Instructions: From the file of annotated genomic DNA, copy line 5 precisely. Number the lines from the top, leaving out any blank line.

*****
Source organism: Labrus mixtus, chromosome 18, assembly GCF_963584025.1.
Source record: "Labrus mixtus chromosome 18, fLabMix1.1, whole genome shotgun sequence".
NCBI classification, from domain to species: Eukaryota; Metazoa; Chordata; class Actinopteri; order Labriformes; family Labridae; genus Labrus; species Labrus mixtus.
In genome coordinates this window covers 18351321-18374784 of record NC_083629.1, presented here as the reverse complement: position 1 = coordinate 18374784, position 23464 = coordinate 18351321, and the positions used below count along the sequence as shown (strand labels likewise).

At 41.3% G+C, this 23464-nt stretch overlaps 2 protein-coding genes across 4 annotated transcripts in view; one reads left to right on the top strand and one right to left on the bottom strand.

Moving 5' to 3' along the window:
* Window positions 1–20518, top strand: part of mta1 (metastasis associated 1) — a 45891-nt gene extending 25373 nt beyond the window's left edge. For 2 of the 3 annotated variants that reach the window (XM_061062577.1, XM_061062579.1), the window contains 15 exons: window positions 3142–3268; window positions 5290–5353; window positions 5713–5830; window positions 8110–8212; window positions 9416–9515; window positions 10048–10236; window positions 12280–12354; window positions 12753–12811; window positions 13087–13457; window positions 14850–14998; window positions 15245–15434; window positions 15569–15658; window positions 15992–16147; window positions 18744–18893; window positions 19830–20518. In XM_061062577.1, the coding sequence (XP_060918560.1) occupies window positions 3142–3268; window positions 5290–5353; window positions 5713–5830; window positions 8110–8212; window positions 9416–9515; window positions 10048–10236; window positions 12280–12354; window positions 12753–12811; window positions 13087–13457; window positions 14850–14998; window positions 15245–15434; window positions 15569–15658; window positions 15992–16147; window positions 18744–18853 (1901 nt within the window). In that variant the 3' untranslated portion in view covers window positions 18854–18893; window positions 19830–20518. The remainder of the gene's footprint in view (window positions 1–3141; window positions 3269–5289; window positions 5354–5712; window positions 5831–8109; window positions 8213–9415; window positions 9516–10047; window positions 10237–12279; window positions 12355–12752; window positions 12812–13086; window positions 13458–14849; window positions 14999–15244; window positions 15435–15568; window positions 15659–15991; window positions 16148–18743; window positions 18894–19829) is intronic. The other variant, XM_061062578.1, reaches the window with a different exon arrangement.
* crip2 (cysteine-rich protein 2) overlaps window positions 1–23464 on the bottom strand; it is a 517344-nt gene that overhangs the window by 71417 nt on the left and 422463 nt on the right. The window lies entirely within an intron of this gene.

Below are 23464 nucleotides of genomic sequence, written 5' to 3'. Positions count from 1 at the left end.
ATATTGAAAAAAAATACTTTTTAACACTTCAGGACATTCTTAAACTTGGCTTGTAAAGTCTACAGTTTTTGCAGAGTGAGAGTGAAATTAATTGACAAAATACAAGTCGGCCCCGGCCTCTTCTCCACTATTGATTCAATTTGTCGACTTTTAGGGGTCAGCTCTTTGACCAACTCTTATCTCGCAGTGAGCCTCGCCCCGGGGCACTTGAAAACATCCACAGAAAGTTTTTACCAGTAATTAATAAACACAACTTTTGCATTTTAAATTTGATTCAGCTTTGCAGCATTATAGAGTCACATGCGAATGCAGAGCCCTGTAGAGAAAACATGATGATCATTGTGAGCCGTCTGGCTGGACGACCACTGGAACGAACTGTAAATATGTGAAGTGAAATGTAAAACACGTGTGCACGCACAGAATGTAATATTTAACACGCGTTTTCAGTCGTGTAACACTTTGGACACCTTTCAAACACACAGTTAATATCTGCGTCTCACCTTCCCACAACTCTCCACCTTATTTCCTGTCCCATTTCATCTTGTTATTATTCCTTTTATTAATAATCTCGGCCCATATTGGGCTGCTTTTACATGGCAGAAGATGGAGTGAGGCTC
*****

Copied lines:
At 41.3% G+C, this 23464-nt stretch overlaps 2 protein-coding genes across 4 annotated transcripts in view; one reads left to right on the top strand and one right to left on the bottom strand.